Capital Gate: The Leaning Tower of Abu Dhabi
Often, it is the unconventional details that lend a building its sense of character. This is certainly true of the Leaning Tower of Pisa, a monument striking for its tilt of approximately 4 degrees.
The tilt was even more pronounced before modern efforts at stabilization began, and by some accounts has reached 8-10 degrees in past centuries. But while stabilizing the tower has been important to its physical preservation, it may have negatively affected the church’s historical legacy. Since the Leaning Tower of Pisa was straightened out, several other buildings–mainly in Germany and Switzerland–have been vying for the slanted spotlight, as was humorously reported by the New York Times in 2012.
However, no attempt at dethroning Pisa as home to the farthest leaning building has been as bold as that of Abu Dhabi, the capital city of the United Arab Emirates. Starting in 2007, the city began work on the Capital Gate, which rises at an 18-degree westward lean–more than four times that of the Leaning Tower of Pisa–along the city’s waterfront.
The topography and skyline of Abu Dhabi and of other major cities on the Persian Gulf have been rapidly changing in the past decade, with projects for major museums and cultural centers, shopping malls, offices, and condominiums underway or already completed. In Abu Dhabi alone, two outposts of renowned art museums are in the works – a branch of the Louvre, and a Guggenheim Abu Dhabi designed, respectively, by the famed architects Jean Nouvel and Frank Gehry.
Even amid this development, though, the Capital Gate (opened in 2011) remains a unique structure for its arresting form, and the engineering feats that allowed for it. The architectural firm behind the building, RMJM Architects, devised a complex system to ensure that the Capital Gate stays at its intended lean. The building was the first to use what is known as a ‘pre-cambered’ core. 15,000 cubic meters of concrete reinforced with 10,000 tons of steel were sculpted in the opposite direction of the building’s incline and placed slightly off-center at its base. As the building rose, this core was gradually pulled up and compressed into a vertical position to support the mammoth structure.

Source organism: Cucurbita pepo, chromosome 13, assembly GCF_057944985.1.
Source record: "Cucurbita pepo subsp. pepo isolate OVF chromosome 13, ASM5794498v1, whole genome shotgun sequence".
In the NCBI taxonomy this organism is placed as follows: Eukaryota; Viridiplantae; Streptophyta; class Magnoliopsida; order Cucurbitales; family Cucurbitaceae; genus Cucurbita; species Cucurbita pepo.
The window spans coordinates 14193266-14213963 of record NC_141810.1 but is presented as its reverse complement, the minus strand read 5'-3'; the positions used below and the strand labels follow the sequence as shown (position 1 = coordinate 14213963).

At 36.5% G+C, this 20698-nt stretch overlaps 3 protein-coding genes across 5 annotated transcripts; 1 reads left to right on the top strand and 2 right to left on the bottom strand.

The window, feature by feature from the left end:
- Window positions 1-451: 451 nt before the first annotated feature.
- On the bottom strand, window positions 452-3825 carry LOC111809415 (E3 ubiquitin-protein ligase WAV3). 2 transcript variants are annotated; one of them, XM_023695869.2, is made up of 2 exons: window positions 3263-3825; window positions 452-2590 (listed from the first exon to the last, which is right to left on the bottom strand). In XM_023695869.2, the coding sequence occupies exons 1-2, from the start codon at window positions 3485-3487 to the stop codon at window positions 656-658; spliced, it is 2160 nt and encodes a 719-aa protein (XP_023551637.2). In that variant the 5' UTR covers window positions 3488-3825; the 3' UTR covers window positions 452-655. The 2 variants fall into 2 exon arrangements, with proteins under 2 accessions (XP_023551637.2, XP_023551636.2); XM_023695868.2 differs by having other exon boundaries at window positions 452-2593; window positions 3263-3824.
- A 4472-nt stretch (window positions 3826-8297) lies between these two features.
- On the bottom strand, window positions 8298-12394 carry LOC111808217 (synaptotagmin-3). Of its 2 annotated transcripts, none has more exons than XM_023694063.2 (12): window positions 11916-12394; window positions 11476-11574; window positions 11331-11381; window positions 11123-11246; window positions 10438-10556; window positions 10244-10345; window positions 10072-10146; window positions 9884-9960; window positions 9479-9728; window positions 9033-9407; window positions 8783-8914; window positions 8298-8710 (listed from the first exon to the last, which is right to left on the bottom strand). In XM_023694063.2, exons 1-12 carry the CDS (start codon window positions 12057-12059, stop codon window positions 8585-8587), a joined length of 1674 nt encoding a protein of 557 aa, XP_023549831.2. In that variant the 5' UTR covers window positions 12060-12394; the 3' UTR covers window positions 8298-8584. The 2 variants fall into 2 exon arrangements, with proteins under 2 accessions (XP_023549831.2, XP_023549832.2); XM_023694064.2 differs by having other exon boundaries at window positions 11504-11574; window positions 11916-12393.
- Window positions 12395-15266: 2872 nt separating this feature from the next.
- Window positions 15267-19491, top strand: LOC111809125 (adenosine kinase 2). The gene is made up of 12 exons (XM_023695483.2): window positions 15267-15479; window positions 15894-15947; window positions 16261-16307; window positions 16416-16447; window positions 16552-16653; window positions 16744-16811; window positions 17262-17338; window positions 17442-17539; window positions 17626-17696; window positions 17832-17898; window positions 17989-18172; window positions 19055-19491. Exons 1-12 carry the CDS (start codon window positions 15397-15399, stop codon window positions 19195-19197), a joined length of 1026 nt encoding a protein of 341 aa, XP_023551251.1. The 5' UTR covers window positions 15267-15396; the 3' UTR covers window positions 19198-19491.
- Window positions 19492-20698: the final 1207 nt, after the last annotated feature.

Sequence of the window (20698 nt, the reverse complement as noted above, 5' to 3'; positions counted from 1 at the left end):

Other design elements employed to reinforce the Capital Gate’s unique shape include a steel exoskeleton, supported by 490 piles drilled 100 feet underground.
The interior of the building matches the exterior in opulence. The Capital Gate houses an exhibition center, 20,000 square meters of luxury office space, and a five-star Hyatt hotel. Guests lucky enough to stay in one of the Hyatt’s rooms are greeted by floor-to-ceiling windows displaying a panoramic view of the city through custom-built window paneling. A large, airy atrium fills the central 17th and 18th floors, and contains both a swimming pool and cantilevered tea lounge.
The 18th floor is also where the ‘Splash’–a 320-meter metal element that sweeps down from the outside of the building and connects to the nearby Abu Dhabi National Exhibition Centre–is placed. More than a mere aesthetic flourish, the Splash turns into a canopy for the Centre’s outdoor grandstand, used for viewing parades and other national events. Unsurprisingly, the client behind both buildings is one in the same: the Abu Dhabi National Exhibitions Company (ADNEC), a national body that oversees conferences and exhibitions.
Exhibitions have a way of inspiring futuristic architecture. The Eiffel Tower was built for the 1889 World’s Fair; the Unisphere in New York City is a relic of the 1964/5 event; and in 2010 the city of Shanghai completed the Expo Axis, featuring one of the world’s largest membrane roofs, to accommodate the 2010 year’s World Exposition. The Capital Gate’s metallic, undulating shape lends it–and in turn the events it hosts–a cutting-edge appearance at a time when this region is staking its claim as a future international center for business and culture.
Despite its bid for dominance in the architectural monuments game, though, Pisa may still have Abu Dhabi beat. The Capital Gate was given the honor of the Guinness World Record for “farthest leaning man-made structure,” but unless something goes awry with its foundation (and let’s hope it doesn’t), Pisa still houses, arguably, the world’s quirkiest and most iconic slanted structure – tilted by human error, not meticulous design plans.
You may also be interested in: Contemporary Architecture in the United Arab Emirates